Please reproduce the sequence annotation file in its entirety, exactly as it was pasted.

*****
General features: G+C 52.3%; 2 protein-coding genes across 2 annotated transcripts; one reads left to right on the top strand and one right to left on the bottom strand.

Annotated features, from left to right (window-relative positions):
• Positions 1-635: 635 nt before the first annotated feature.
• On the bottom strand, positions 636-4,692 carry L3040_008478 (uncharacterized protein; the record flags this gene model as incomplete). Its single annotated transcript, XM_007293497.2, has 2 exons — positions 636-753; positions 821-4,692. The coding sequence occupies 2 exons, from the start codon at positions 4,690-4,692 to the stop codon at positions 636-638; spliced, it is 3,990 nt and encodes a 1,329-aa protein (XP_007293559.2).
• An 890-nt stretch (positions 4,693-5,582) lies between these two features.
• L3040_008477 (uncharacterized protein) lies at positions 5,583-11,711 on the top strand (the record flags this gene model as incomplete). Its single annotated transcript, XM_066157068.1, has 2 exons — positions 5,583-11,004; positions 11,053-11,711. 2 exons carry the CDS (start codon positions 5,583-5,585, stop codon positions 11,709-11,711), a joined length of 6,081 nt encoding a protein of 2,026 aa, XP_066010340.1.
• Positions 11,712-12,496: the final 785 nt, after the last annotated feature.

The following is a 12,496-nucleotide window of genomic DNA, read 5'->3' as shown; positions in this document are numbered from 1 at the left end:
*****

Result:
General features: G+C 52.3%; 2 protein-coding genes across 2 annotated transcripts; one reads left to right on the top strand and one right to left on the bottom strand.

Annotated features, from left to right (window-relative positions):
• Positions 1-635: 635 nt before the first annotated feature.
• On the bottom strand, positions 636-4,692 carry L3040_008478 (uncharacterized protein; the record flags this gene model as incomplete). Its single annotated transcript, XM_007293497.2, has 2 exons — positions 636-753; positions 821-4,692. The coding sequence occupies 2 exons, from the start codon at positions 4,690-4,692 to the stop codon at positions 636-638; spliced, it is 3,990 nt and encodes a 1,329-aa protein (XP_007293559.2).
• An 890-nt stretch (positions 4,693-5,582) lies between these two features.
• L3040_008477 (uncharacterized protein) lies at positions 5,583-11,711 on the top strand (the record flags this gene model as incomplete). Its single annotated transcript, XM_066157068.1, has 2 exons — positions 5,583-11,004; positions 11,053-11,711. 2 exons carry the CDS (start codon positions 5,583-5,585, stop codon positions 11,709-11,711), a joined length of 6,081 nt encoding a protein of 2,026 aa, XP_066010340.1.
• Positions 11,712-12,496: the final 785 nt, after the last annotated feature.

The following is a 12,496-nucleotide window of genomic DNA, read 5'->3' as shown; positions in this document are numbered from 1 at the left end: